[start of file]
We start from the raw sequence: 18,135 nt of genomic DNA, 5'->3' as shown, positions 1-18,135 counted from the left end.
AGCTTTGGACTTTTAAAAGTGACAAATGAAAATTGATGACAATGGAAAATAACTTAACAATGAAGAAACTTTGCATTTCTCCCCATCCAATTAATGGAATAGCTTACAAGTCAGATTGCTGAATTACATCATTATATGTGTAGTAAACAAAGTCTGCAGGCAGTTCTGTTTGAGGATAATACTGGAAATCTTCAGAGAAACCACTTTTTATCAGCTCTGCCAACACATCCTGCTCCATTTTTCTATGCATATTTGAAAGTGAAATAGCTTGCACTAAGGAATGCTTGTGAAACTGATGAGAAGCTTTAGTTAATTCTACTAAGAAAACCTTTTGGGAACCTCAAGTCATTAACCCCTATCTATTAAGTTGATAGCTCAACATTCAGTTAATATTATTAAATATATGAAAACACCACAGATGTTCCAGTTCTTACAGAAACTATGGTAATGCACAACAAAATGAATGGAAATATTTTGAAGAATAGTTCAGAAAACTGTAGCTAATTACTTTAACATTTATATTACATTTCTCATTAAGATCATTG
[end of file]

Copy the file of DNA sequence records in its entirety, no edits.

We start from the raw sequence: 18,135 nt of genomic DNA, 5'->3' as shown, positions 1-18,135 counted from the left end.
AGCTTTGGACTTTTAAAAGTGACAAATGAAAATTGATGACAATGGAAAATAACTTAACAATGAAGAAACTTTGCATTTCTCCCCATCCAATTAATGGAATAGCTTACAAGTCAGATTGCTGAATTACATCATTATATGTGTAGTAAACAAAGTCTGCAGGCAGTTCTGTTTGAGGATAATACTGGAAATCTTCAGAGAAACCACTTTTTATCAGCTCTGCCAACACATCCTGCTCCATTTTTCTATGCATATTTGAAAGTGAAATAGCTTGCACTAAGGAATGCTTGTGAAACTGATGAGAAGCTTTAGTTAATTCTACTAAGAAAACCTTTTGGGAACCTCAAGTCATTAACCCCTATCTATTAAGTTGATAGCTCAACATTCAGTTAATATTATTAAATATATGAAAACACCACAGATGTTCCAGTTCTTACAGAAACTATGGTAATGCACAACAAAATGAATGGAAATATTTTGAAGAATAGTTCAGAAAACTGTAGCTAATTACTTTAACATTTATATTACATTTCTCATTAAGATCATTG